The nucleus is the part of the cell that contains most of your genetic material (DNA). The nucleus is located within the cytoplasm of the cell. The combination of DNA and other helper proteins found inside the nucleus is called chromatin. The nucleus is surrounded by a thin barrier called the nuclear membrane.
Two dyes called hematoxylin and eosin (H&E) are added to a tissue sample before it is examined under the microscope. The hematoxylin goes into the nucleus which gives it a purple or blue colour. In most cells, the nucleus has a circular or oval shape.
The look of the nucleus when examined under the microscope can tell a pathologist a lot about the behavior of the cell. For example, very active cells may group their genetic material into round balls called nucleoli which can be seen inside the nucleus. Cancer cells also tend to use their genetic material more than normal cells which makes their nucleus darker and larger. Pathologists call dark nuclei hyperchromatic. In non-cancerous cells, the nuclear membrane is normally smooth and round. In cancer cells, however, the nucleus loses its round shape and folds can be seen in the nuclear membrane. Pathologists describe these changes as nuclear membrane irregularities.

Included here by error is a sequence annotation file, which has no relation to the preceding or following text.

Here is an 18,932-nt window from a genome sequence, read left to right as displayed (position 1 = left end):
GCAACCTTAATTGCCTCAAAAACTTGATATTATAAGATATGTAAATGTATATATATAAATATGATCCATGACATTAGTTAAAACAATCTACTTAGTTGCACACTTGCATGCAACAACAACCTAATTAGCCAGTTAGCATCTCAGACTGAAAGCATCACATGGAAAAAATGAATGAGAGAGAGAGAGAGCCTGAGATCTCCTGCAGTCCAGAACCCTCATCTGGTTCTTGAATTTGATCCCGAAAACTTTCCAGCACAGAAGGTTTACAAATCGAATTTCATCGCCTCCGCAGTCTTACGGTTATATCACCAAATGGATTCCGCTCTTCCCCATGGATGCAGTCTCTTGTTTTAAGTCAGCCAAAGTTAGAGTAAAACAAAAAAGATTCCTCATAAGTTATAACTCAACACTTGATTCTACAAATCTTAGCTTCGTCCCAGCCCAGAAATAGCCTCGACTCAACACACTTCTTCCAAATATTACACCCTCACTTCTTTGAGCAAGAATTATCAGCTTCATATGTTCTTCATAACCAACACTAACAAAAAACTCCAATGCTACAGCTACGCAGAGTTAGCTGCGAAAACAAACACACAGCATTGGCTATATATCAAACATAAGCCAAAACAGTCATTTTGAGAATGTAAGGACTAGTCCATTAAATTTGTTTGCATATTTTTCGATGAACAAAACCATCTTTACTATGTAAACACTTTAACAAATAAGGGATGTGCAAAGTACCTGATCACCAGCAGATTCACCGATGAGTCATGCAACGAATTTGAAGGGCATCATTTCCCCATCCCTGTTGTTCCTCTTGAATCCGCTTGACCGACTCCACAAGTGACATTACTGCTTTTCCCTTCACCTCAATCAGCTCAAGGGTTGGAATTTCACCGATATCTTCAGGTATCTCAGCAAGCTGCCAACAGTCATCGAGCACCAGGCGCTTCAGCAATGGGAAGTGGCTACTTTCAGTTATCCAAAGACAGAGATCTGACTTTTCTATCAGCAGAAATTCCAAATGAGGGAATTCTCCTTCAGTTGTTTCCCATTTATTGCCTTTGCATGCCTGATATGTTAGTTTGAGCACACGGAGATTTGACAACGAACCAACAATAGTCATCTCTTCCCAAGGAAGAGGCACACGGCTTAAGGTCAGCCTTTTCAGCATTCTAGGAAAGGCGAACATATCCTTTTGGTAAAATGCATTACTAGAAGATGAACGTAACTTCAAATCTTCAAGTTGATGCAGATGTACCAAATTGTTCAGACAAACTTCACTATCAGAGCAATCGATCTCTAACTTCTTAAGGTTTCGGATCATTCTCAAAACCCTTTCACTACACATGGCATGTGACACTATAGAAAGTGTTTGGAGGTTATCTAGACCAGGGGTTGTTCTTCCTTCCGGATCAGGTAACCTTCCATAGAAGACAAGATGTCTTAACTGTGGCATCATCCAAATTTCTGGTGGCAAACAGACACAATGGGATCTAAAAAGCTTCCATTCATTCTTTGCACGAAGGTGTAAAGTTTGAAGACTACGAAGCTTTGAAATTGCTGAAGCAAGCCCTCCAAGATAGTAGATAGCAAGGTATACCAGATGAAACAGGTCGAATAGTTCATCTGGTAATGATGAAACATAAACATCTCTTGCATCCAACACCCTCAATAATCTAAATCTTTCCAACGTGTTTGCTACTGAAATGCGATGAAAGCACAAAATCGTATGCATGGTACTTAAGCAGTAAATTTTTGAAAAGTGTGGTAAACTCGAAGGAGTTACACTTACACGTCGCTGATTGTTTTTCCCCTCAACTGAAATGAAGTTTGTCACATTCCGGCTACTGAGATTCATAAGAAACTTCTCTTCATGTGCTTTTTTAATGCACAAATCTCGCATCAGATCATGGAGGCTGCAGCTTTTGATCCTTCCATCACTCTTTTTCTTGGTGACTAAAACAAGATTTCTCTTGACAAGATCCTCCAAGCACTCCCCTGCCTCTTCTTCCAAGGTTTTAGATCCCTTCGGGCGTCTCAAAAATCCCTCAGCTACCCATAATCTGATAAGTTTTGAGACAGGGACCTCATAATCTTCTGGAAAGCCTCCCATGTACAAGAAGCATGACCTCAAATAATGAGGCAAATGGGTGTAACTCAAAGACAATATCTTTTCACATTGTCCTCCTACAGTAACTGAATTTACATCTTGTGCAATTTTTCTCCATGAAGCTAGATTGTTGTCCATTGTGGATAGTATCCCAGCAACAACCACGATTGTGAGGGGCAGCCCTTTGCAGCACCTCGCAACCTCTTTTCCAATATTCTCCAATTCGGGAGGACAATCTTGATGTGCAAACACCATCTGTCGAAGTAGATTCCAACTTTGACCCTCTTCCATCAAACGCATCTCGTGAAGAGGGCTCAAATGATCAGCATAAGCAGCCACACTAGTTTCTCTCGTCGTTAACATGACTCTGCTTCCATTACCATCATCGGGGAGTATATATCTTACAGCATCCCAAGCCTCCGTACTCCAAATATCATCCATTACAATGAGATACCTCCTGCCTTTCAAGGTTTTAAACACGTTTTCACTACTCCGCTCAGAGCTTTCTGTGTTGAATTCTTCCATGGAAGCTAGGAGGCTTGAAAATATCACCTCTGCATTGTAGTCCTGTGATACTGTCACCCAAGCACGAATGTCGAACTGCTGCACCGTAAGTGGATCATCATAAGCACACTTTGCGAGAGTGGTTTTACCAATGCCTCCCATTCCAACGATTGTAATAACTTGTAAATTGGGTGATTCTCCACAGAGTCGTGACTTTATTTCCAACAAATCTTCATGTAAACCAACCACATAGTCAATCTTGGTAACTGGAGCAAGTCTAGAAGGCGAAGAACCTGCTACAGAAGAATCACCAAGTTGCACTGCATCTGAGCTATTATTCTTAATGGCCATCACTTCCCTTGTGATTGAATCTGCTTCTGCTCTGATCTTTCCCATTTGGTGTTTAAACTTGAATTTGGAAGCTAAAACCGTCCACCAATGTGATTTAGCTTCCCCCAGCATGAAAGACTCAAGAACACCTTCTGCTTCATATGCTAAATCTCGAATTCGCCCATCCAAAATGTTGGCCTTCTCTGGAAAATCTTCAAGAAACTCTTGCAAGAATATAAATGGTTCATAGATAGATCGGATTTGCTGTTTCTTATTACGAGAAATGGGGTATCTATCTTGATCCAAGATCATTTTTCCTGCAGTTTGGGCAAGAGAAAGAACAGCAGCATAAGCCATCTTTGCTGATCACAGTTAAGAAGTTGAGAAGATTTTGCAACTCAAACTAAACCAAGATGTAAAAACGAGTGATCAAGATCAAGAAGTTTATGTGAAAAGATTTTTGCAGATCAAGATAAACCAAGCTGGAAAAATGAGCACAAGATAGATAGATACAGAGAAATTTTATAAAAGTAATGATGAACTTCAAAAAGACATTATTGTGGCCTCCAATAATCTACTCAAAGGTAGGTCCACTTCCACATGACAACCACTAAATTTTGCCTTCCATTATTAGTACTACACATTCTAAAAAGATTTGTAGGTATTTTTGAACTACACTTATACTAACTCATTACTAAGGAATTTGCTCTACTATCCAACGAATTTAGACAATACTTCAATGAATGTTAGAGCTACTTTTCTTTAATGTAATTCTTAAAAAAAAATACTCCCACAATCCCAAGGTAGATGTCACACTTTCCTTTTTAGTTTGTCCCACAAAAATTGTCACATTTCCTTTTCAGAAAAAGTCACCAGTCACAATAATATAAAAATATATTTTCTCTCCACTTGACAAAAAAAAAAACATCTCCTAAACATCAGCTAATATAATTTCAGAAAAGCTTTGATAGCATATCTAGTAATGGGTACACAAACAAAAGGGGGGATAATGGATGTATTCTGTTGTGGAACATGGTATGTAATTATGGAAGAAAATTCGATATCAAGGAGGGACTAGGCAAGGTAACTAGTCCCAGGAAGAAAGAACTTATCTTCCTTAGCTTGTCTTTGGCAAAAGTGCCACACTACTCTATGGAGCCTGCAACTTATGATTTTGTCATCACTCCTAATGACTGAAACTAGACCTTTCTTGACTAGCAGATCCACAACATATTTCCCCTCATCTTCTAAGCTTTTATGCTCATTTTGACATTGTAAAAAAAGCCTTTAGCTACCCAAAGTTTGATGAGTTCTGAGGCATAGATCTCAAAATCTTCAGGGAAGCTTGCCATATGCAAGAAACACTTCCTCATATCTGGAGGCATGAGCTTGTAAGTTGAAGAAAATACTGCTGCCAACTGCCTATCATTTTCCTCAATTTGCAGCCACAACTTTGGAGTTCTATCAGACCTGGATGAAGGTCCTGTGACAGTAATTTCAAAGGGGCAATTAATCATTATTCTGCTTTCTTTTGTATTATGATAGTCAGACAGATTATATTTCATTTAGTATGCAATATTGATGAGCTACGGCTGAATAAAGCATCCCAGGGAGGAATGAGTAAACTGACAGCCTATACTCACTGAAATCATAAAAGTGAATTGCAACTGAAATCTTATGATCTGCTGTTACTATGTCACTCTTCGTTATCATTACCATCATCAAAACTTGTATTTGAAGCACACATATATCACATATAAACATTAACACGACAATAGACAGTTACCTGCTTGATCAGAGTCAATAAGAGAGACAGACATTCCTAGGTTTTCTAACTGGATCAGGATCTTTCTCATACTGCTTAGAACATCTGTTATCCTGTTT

The size and shape of the nucleus can also be changed by viruses and radiation, both of which cause the nucleus to become much larger than normal. Viral cytopathic effect is a term pathologists use to describe the abnormal nucleus in a cell that has been infected by a virus.